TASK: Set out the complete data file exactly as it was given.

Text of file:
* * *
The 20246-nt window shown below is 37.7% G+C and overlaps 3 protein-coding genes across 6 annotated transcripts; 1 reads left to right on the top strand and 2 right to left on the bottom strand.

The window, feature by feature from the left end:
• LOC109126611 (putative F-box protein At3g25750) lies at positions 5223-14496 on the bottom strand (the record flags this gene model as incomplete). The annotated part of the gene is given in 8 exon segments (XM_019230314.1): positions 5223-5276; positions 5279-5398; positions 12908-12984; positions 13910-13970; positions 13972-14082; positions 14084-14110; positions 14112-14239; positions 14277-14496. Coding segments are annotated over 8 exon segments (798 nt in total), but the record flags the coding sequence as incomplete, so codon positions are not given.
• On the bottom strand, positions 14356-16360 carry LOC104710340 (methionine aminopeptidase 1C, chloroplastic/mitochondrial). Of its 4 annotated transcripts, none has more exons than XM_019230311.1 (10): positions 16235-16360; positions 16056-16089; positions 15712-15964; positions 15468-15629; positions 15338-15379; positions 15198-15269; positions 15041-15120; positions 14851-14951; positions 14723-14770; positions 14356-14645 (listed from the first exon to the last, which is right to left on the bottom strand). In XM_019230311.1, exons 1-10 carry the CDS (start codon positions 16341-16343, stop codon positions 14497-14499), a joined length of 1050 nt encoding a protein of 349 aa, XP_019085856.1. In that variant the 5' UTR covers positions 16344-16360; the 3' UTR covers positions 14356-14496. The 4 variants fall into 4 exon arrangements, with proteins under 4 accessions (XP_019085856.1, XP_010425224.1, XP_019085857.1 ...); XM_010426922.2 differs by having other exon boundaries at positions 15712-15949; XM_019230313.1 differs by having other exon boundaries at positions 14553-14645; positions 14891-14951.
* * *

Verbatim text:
The 20246-nt window shown below is 37.7% G+C and overlaps 3 protein-coding genes across 6 annotated transcripts; 1 reads left to right on the top strand and 2 right to left on the bottom strand.

The window, feature by feature from the left end:
• LOC109126611 (putative F-box protein At3g25750) lies at positions 5223-14496 on the bottom strand (the record flags this gene model as incomplete). The annotated part of the gene is given in 8 exon segments (XM_019230314.1): positions 5223-5276; positions 5279-5398; positions 12908-12984; positions 13910-13970; positions 13972-14082; positions 14084-14110; positions 14112-14239; positions 14277-14496. Coding segments are annotated over 8 exon segments (798 nt in total), but the record flags the coding sequence as incomplete, so codon positions are not given.
• On the bottom strand, positions 14356-16360 carry LOC104710340 (methionine aminopeptidase 1C, chloroplastic/mitochondrial). Of its 4 annotated transcripts, none has more exons than XM_019230311.1 (10): positions 16235-16360; positions 16056-16089; positions 15712-15964; positions 15468-15629; positions 15338-15379; positions 15198-15269; positions 15041-15120; positions 14851-14951; positions 14723-14770; positions 14356-14645 (listed from the first exon to the last, which is right to left on the bottom strand). In XM_019230311.1, exons 1-10 carry the CDS (start codon positions 16341-16343, stop codon positions 14497-14499), a joined length of 1050 nt encoding a protein of 349 aa, XP_019085856.1. In that variant the 5' UTR covers positions 16344-16360; the 3' UTR covers positions 14356-14496. The 4 variants fall into 4 exon arrangements, with proteins under 4 accessions (XP_019085856.1, XP_010425224.1, XP_019085857.1 ...); XM_010426922.2 differs by having other exon boundaries at positions 15712-15949; XM_019230313.1 differs by having other exon boundaries at positions 14553-14645; positions 14891-14951.